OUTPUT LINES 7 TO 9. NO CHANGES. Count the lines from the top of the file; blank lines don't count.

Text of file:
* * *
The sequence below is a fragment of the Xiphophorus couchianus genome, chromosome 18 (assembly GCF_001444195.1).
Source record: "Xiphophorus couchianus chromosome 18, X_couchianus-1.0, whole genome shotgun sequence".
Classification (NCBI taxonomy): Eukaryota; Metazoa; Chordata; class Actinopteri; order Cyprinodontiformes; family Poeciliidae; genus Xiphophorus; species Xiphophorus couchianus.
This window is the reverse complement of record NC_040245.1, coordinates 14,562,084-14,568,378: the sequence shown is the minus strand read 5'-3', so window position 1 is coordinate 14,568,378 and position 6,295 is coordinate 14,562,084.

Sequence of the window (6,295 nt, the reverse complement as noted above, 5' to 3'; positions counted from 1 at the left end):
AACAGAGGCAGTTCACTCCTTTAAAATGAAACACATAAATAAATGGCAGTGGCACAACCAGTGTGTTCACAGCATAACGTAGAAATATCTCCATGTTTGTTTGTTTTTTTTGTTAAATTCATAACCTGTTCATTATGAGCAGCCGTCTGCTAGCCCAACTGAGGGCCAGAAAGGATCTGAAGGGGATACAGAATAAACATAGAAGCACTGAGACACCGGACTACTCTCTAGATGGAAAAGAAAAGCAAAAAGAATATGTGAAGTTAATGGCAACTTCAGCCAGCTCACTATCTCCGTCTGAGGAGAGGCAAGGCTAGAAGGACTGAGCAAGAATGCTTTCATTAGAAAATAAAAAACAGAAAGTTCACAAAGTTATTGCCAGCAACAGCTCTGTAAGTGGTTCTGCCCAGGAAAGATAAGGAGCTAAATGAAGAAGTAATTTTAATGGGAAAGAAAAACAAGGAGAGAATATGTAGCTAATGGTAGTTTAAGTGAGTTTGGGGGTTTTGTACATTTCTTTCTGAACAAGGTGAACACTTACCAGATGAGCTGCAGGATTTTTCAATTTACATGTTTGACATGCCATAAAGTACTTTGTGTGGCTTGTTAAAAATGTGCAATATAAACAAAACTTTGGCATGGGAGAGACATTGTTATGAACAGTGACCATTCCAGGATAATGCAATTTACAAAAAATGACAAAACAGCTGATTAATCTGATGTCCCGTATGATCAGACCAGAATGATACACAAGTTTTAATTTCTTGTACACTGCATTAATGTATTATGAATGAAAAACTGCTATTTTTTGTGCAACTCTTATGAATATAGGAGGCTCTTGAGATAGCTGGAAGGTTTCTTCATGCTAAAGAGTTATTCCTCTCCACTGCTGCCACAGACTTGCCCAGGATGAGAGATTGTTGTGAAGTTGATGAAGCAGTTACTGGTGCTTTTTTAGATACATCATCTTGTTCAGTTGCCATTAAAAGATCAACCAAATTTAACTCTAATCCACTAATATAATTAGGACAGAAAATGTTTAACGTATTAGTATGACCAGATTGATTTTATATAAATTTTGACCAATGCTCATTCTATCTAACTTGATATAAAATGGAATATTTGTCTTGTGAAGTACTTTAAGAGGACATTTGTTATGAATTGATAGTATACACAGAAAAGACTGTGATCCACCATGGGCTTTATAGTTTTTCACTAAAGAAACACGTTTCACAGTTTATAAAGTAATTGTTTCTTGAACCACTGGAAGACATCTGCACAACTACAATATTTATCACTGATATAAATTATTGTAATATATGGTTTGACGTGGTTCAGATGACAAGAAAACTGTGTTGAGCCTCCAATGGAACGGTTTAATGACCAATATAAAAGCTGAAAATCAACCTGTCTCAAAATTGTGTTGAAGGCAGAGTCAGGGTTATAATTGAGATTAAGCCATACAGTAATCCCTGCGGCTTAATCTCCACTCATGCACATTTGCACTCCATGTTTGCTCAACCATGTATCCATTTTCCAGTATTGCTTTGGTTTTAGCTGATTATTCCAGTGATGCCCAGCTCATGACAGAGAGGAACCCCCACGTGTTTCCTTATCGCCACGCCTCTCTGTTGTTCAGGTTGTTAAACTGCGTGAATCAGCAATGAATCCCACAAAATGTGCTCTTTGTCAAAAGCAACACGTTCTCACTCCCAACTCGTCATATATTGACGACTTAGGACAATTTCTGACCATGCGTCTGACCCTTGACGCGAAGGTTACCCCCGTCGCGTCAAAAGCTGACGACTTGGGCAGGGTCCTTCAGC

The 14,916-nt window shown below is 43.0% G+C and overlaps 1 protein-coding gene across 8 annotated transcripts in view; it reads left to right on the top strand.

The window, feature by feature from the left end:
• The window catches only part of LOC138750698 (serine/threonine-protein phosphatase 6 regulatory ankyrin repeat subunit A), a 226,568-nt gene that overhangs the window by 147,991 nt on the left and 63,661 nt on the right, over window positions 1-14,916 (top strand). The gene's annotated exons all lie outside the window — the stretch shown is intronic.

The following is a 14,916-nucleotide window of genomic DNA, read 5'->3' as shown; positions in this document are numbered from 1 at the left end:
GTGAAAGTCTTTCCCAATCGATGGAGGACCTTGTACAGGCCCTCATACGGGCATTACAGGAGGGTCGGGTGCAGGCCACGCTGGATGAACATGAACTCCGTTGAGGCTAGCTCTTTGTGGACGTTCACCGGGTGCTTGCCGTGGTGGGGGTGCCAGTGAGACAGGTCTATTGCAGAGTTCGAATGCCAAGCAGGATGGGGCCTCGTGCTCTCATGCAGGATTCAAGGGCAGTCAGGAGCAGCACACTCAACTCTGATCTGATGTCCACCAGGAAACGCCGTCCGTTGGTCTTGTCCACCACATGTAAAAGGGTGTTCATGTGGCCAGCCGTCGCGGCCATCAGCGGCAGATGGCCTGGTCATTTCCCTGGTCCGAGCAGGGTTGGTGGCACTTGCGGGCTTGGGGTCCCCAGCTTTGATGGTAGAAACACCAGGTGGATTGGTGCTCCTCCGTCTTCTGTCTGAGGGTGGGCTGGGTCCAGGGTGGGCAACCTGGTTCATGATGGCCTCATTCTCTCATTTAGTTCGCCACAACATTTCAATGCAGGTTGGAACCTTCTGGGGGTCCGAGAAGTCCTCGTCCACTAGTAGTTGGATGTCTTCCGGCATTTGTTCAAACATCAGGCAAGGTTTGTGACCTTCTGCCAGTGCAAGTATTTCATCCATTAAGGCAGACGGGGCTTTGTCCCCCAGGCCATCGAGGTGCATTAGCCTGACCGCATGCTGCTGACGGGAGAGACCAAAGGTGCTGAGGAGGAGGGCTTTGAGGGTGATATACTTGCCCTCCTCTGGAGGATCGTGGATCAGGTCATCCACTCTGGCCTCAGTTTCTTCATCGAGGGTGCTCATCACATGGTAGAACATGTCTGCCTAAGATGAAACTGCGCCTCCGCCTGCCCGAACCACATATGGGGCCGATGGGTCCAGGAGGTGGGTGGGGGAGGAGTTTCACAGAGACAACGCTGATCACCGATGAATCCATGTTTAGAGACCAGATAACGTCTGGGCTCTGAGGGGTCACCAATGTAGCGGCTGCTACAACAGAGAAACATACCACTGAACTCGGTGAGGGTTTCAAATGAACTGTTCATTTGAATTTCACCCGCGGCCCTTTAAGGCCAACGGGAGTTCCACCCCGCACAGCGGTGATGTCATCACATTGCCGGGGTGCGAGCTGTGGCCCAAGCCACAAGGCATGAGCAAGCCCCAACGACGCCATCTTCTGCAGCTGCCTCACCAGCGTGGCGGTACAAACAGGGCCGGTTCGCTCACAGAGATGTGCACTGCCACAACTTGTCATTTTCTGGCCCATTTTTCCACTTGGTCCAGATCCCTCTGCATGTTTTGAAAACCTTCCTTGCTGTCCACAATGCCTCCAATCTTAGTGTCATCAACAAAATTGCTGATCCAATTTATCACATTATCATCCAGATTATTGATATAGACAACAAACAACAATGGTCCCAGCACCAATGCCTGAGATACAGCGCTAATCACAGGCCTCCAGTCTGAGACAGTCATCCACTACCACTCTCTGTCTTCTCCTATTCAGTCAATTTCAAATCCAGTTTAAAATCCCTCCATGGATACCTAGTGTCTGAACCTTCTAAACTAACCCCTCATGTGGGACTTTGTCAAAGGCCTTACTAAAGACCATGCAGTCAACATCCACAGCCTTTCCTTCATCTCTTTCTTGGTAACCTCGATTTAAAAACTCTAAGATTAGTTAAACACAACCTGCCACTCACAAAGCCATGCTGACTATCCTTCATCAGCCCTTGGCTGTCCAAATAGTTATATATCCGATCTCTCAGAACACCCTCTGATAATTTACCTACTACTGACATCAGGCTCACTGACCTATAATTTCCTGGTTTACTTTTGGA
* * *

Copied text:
The 14,916-nt window shown below is 43.0% G+C and overlaps 1 protein-coding gene across 8 annotated transcripts in view; it reads left to right on the top strand.

The window, feature by feature from the left end:
• The window catches only part of LOC138750698 (serine/threonine-protein phosphatase 6 regulatory ankyrin repeat subunit A), a 226,568-nt gene that overhangs the window by 147,991 nt on the left and 63,661 nt on the right, over window positions 1-14,916 (top strand). The gene's annotated exons all lie outside the window — the stretch shown is intronic.